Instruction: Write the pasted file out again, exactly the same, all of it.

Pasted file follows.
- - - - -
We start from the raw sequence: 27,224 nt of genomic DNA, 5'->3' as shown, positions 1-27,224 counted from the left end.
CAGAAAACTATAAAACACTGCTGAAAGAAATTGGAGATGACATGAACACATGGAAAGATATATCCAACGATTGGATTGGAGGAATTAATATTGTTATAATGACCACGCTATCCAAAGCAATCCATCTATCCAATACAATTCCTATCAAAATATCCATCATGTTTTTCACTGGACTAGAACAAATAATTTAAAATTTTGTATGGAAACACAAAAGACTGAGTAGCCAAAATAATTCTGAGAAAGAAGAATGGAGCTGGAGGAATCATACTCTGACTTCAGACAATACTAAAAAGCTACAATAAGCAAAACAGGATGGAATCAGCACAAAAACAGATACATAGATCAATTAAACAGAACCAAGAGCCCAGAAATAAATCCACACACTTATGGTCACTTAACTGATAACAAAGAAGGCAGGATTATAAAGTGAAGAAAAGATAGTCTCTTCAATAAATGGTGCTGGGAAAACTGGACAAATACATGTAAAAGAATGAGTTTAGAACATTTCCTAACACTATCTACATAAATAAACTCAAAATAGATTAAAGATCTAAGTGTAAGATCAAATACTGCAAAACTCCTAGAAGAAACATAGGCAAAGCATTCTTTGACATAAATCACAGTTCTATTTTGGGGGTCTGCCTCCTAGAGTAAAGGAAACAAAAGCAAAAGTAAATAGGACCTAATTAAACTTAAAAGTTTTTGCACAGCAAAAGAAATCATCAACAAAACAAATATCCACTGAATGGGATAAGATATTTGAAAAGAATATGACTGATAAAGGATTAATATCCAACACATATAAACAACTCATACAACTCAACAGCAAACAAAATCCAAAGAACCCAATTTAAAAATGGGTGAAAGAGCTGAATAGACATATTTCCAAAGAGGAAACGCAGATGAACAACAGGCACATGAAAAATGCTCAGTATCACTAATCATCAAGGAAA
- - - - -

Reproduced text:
We start from the raw sequence: 27,224 nt of genomic DNA, 5'->3' as shown, positions 1-27,224 counted from the left end.
CAGAAAACTATAAAACACTGCTGAAAGAAATTGGAGATGACATGAACACATGGAAAGATATATCCAACGATTGGATTGGAGGAATTAATATTGTTATAATGACCACGCTATCCAAAGCAATCCATCTATCCAATACAATTCCTATCAAAATATCCATCATGTTTTTCACTGGACTAGAACAAATAATTTAAAATTTTGTATGGAAACACAAAAGACTGAGTAGCCAAAATAATTCTGAGAAAGAAGAATGGAGCTGGAGGAATCATACTCTGACTTCAGACAATACTAAAAAGCTACAATAAGCAAAACAGGATGGAATCAGCACAAAAACAGATACATAGATCAATTAAACAGAACCAAGAGCCCAGAAATAAATCCACACACTTATGGTCACTTAACTGATAACAAAGAAGGCAGGATTATAAAGTGAAGAAAAGATAGTCTCTTCAATAAATGGTGCTGGGAAAACTGGACAAATACATGTAAAAGAATGAGTTTAGAACATTTCCTAACACTATCTACATAAATAAACTCAAAATAGATTAAAGATCTAAGTGTAAGATCAAATACTGCAAAACTCCTAGAAGAAACATAGGCAAAGCATTCTTTGACATAAATCACAGTTCTATTTTGGGGGTCTGCCTCCTAGAGTAAAGGAAACAAAAGCAAAAGTAAATAGGACCTAATTAAACTTAAAAGTTTTTGCACAGCAAAAGAAATCATCAACAAAACAAATATCCACTGAATGGGATAAGATATTTGAAAAGAATATGACTGATAAAGGATTAATATCCAACACATATAAACAACTCATACAACTCAACAGCAAACAAAATCCAAAGAACCCAATTTAAAAATGGGTGAAAGAGCTGAATAGACATATTTCCAAAGAGGAAACGCAGATGAACAACAGGCACATGAAAAATGCTCAGTATCACTAATCATCAAGGAAA